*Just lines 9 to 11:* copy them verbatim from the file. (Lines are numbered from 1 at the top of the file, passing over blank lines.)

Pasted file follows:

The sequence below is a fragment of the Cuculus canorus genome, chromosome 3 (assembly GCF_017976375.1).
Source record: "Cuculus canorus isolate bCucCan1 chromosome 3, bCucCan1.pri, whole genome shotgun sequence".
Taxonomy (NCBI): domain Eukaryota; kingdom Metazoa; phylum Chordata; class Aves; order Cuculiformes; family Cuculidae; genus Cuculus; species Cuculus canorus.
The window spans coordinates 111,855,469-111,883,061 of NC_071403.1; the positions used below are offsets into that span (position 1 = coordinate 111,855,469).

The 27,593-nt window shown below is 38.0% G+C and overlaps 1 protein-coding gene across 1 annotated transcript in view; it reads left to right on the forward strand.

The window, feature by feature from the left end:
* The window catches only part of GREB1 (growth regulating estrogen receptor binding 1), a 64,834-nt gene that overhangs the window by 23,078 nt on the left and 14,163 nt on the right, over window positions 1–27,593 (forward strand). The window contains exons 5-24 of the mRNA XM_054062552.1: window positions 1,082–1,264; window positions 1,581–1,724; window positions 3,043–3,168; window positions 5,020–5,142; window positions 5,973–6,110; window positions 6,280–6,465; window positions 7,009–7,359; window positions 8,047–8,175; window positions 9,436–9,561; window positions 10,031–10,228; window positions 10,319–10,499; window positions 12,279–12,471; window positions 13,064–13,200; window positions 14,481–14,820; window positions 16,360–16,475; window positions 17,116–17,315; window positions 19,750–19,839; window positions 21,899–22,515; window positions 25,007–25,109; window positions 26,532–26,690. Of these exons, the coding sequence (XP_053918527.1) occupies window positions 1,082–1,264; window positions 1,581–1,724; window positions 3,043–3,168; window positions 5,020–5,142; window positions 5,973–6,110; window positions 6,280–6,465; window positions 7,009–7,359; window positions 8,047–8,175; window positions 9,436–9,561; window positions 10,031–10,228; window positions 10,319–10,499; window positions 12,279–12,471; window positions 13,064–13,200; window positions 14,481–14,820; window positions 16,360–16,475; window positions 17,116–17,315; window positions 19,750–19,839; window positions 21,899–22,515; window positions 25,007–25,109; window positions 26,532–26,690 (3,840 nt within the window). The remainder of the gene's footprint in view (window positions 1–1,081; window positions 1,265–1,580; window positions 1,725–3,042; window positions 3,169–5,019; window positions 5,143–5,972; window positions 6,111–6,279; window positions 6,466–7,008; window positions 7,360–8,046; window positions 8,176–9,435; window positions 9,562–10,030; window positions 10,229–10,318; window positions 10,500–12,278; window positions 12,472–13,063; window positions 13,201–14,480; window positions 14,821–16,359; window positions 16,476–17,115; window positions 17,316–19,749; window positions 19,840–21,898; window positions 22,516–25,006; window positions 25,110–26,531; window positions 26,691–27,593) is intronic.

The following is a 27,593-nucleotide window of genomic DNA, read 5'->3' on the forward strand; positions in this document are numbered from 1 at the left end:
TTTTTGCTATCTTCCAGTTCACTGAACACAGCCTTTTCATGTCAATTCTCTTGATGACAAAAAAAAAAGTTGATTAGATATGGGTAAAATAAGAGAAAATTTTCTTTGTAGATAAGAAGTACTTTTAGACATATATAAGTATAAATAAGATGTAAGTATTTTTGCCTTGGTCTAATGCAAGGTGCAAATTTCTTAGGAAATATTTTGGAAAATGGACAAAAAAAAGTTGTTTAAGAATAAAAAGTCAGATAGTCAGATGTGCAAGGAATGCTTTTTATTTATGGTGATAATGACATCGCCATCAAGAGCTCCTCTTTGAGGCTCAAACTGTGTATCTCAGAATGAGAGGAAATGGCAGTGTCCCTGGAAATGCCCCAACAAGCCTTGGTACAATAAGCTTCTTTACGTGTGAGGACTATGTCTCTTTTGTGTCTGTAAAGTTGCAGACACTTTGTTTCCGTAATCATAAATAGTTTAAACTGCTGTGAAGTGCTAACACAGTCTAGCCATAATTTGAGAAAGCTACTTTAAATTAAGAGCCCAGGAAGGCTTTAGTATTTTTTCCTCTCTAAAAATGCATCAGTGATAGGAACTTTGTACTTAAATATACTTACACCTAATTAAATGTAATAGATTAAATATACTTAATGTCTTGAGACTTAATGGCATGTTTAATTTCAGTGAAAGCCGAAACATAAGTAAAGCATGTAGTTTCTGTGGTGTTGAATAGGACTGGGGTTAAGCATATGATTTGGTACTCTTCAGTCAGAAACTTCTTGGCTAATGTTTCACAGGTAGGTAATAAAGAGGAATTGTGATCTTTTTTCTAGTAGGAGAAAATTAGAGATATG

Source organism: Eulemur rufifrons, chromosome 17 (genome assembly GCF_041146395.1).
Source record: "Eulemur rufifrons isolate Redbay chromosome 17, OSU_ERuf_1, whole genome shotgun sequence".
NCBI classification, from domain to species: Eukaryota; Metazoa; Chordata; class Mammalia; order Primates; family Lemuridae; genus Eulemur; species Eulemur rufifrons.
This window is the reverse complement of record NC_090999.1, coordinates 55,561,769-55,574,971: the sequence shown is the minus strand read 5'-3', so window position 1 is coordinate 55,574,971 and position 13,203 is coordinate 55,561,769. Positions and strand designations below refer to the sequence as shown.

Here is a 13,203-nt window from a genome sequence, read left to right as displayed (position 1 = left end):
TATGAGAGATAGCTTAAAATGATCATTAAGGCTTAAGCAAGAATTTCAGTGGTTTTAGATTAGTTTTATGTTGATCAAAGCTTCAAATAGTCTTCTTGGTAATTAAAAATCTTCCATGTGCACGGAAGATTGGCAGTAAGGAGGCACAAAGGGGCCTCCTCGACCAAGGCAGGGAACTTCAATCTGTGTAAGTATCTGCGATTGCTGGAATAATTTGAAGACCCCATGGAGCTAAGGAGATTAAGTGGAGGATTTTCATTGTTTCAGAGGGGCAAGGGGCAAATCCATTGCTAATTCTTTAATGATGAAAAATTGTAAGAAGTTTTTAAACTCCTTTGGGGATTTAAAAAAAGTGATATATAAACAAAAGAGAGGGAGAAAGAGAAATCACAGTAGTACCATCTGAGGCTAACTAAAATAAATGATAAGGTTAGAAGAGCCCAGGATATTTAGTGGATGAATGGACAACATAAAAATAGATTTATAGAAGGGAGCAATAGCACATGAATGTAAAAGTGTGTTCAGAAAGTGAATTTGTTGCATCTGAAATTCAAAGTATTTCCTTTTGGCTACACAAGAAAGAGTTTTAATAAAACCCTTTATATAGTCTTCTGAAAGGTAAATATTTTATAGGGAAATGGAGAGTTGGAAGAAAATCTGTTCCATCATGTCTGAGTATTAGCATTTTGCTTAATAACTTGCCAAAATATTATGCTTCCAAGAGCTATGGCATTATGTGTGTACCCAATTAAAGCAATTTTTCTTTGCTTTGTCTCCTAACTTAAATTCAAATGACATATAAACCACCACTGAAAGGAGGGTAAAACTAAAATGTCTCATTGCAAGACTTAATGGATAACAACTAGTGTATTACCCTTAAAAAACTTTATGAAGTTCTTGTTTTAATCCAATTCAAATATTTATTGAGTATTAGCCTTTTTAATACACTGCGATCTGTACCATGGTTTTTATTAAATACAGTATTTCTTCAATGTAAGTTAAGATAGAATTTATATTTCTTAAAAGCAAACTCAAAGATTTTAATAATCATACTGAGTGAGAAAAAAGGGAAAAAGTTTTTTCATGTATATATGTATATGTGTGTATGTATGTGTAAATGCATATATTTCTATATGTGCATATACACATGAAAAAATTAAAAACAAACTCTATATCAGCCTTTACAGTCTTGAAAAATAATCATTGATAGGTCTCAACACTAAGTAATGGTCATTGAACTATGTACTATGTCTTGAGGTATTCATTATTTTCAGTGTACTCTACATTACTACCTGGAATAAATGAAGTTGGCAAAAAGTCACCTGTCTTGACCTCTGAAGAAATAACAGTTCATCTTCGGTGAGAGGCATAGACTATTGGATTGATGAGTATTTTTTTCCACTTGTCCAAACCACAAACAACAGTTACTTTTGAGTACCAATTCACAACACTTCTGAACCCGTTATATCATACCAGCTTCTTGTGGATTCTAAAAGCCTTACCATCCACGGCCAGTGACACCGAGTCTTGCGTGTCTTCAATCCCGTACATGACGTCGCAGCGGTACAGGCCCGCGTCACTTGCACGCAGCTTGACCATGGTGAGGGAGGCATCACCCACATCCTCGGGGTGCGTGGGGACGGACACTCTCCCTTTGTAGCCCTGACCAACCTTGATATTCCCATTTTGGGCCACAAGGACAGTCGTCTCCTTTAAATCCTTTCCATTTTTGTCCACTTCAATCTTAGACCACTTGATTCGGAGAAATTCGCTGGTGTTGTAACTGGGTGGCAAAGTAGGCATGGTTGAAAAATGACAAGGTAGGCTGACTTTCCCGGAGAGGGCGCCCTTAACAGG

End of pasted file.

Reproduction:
TTTTTGCTATCTTCCAGTTCACTGAACACAGCCTTTTCATGTCAATTCTCTTGATGACAAAAAAAAAAGTTGATTAGATATGGGTAAAATAAGAGAAAATTTTCTTTGTAGATAAGAAGTACTTTTAGACATATATAAGTATAAATAAGATGTAAGTATTTTTGCCTTGGTCTAATGCAAGGTGCAAATTTCTTAGGAAATATTTTGGAAAATGGACAAAAAAAAGTTGTTTAAGAATAAAAAGTCAGATAGTCAGATGTGCAAGGAATGCTTTTTATTTATGGTGATAATGACATCGCCATCAAGAGCTCCTCTTTGAGGCTCAAACTGTGTATCTCAGAATGAGAGGAAATGGCAGTGTCCCTGGAAATGCCCCAACAAGCCTTGGTACAATAAGCTTCTTTACGTGTGAGGACTATGTCTCTTTTGTGTCTGTAAAGTTGCAGACACTTTGTTTCCGTAATCATAAATAGTTTAAACTGCTGTGAAGTGCTAACACAGTCTAGCCATAATTTGAGAAAGCTACTTTAAATTAAGAGCCCAGGAAGGCTTTAGTATTTTTTCCTCTCTAAAAATGCATCAGTGATAGGAACTTTGTACTTAAATATACTTACACCTAATTAAATGTAATAGATTAAATATACTTAATGTCTTGAGACTTAATGGCATGTTTAATTTCAGTGAAAGCCGAAACATAAGTAAAGCATGTAGTTTCTGTGGTGTTGAATAGGACTGGGGTTAAGCATATGATTTGGTACTCTTCAGTCAGAAACTTCTTGGCTAATGTTTCACAGGTAGGTAATAAAGAGGAATTGTGATCTTTTTTCTAGTAGGAGAAAATTAGAGATATG

Source organism: Eulemur rufifrons, chromosome 17 (genome assembly GCF_041146395.1).
Source record: "Eulemur rufifrons isolate Redbay chromosome 17, OSU_ERuf_1, whole genome shotgun sequence".